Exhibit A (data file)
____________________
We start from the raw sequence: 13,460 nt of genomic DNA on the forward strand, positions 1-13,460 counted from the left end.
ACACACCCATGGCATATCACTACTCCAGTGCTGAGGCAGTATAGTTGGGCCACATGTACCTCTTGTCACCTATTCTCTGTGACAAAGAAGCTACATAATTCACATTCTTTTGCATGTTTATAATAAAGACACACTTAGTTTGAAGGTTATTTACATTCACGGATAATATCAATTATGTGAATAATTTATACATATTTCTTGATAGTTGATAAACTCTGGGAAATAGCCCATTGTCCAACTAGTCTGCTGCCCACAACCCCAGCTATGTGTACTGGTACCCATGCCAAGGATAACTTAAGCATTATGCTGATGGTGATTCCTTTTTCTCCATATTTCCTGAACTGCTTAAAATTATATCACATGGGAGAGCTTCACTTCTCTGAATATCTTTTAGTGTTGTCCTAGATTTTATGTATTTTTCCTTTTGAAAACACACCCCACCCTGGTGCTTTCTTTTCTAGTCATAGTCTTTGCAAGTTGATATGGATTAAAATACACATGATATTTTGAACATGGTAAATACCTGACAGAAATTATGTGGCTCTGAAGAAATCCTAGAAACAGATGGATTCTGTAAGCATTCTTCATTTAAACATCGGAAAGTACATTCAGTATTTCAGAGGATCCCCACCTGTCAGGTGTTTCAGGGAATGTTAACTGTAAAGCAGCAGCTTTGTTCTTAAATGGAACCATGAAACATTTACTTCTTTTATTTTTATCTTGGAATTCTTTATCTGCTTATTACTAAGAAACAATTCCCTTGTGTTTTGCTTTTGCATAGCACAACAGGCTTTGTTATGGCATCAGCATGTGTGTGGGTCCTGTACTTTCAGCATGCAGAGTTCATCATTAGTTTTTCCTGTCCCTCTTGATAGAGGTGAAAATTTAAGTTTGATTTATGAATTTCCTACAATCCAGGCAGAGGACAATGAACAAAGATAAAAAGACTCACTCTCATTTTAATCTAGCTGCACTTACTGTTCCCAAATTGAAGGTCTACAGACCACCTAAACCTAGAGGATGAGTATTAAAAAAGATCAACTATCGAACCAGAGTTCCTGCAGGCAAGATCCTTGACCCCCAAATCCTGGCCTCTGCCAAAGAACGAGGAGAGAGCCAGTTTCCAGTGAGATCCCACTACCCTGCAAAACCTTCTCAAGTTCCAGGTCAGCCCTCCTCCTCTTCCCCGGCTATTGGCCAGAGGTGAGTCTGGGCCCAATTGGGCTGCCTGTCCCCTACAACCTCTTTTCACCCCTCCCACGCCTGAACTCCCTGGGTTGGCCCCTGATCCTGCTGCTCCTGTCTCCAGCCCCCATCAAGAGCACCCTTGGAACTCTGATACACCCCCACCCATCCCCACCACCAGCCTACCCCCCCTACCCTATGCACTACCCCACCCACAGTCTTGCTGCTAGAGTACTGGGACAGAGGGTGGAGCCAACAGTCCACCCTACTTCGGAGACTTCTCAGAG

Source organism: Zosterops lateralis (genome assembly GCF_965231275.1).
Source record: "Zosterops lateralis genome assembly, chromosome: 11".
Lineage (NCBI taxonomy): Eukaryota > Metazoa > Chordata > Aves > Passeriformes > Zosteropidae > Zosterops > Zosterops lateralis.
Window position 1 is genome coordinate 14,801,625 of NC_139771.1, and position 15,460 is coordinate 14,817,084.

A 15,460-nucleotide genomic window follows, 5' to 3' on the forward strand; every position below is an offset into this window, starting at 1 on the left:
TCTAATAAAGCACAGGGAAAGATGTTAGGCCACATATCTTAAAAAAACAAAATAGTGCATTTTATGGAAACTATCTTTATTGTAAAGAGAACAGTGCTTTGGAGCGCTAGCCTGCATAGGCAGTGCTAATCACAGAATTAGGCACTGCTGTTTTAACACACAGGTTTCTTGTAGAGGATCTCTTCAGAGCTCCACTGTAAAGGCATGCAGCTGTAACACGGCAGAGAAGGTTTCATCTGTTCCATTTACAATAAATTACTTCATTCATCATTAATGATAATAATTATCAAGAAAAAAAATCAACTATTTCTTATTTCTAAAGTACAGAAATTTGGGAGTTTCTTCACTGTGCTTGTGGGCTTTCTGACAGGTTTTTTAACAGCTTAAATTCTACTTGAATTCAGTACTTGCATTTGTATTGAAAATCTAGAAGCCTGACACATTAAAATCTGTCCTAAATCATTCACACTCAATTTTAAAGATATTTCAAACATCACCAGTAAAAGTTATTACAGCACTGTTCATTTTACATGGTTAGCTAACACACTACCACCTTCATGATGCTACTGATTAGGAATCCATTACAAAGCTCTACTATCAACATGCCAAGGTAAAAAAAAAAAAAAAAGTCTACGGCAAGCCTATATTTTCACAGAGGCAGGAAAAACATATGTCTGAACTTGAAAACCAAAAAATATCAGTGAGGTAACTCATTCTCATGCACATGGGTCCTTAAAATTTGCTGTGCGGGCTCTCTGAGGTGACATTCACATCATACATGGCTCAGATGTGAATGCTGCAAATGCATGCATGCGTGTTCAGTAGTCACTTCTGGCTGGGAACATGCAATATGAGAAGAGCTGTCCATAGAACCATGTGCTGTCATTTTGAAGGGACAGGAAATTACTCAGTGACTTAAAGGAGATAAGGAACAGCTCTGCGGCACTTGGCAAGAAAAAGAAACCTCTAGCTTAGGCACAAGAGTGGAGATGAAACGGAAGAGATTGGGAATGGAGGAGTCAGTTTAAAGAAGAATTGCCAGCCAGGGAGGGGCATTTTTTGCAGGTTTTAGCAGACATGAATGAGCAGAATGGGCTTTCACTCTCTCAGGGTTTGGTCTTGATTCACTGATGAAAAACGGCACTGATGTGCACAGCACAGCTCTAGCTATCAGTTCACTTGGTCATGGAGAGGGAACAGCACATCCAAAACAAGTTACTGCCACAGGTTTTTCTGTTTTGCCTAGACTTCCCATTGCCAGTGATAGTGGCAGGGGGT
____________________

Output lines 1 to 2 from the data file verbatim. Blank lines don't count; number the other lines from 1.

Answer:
We start from the raw sequence: 13,460 nt of genomic DNA on the forward strand, positions 1-13,460 counted from the left end.
ACACACCCATGGCATATCACTACTCCAGTGCTGAGGCAGTATAGTTGGGCCACATGTACCTCTTGTCACCTATTCTCTGTGACAAAGAAGCTACATAATTCACATTCTTTTGCATGTTTATAATAAAGACACACTTAGTTTGAAGGTTATTTACATTCACGGATAATATCAATTATGTGAATAATTTATACATATTTCTTGATAGTTGATAAACTCTGGGAAATAGCCCATTGTCCAACTAGTCTGCTGCCCACAACCCCAGCTATGTGTACTGGTACCCATGCCAAGGATAACTTAAGCATTATGCTGATGGTGATTCCTTTTTCTCCATATTTCCTGAACTGCTTAAAATTATATCACATGGGAGAGCTTCACTTCTCTGAATATCTTTTAGTGTTGTCCTAGATTTTATGTATTTTTCCTTTTGAAAACACACCCCACCCTGGTGCTTTCTTTTCTAGTCATAGTCTTTGCAAGTTGATATGGATTAAAATACACATGATATTTTGAACATGGTAAATACCTGACAGAAATTATGTGGCTCTGAAGAAATCCTAGAAACAGATGGATTCTGTAAGCATTCTTCATTTAAACATCGGAAAGTACATTCAGTATTTCAGAGGATCCCCACCTGTCAGGTGTTTCAGGGAATGTTAACTGTAAAGCAGCAGCTTTGTTCTTAAATGGAACCATGAAACATTTACTTCTTTTATTTTTATCTTGGAATTCTTTATCTGCTTATTACTAAGAAACAATTCCCTTGTGTTTTGCTTTTGCATAGCACAACAGGCTTTGTTATGGCATCAGCATGTGTGTGGGTCCTGTACTTTCAGCATGCAGAGTTCATCATTAGTTTTTCCTGTCCCTCTTGATAGAGGTGAAAATTTAAGTTTGATTTATGAATTTCCTACAATCCAGGCAGAGGACAATGAACAAAGATAAAAAGACTCACTCTCATTTTAATCTAGCTGCACTTACTGTTCCCAAATTGAAGGTCTACAGACCACCTAAACCTAGAGGATGAGTATTAAAAAAGATCAACTATCGAACCAGAGTTCCTGCAGGCAAGATCCTTGACCCCCAAATCCTGGCCTCTGCCAAAGAACGAGGAGAGAGCCAGTTTCCAGTGAGATCCCACTACCCTGCAAAACCTTCTCAAGTTCCAGGTCAGCCCTCCTCCTCTTCCCCGGCTATTGGCCAGAGGTGAGTCTGGGCCCAATTGGGCTGCCTGTCCCCTACAACCTCTTTTCACCCCTCCCACGCCTGAACTCCCTGGGTTGGCCCCTGATCCTGCTGCTCCTGTCTCCAGCCCCCATCAAGAGCACCCTTGGAACTCTGATACACCCCCACCCATCCCCACCACCAGCCTACCCCCCCTACCCTATGCACTACCCCACCCACAGTCTTGCTGCTAGAGTACTGGGACAGAGGGTGGAGCCAACAGTCCACCCTACTTCGGAGACTTCTCAGAG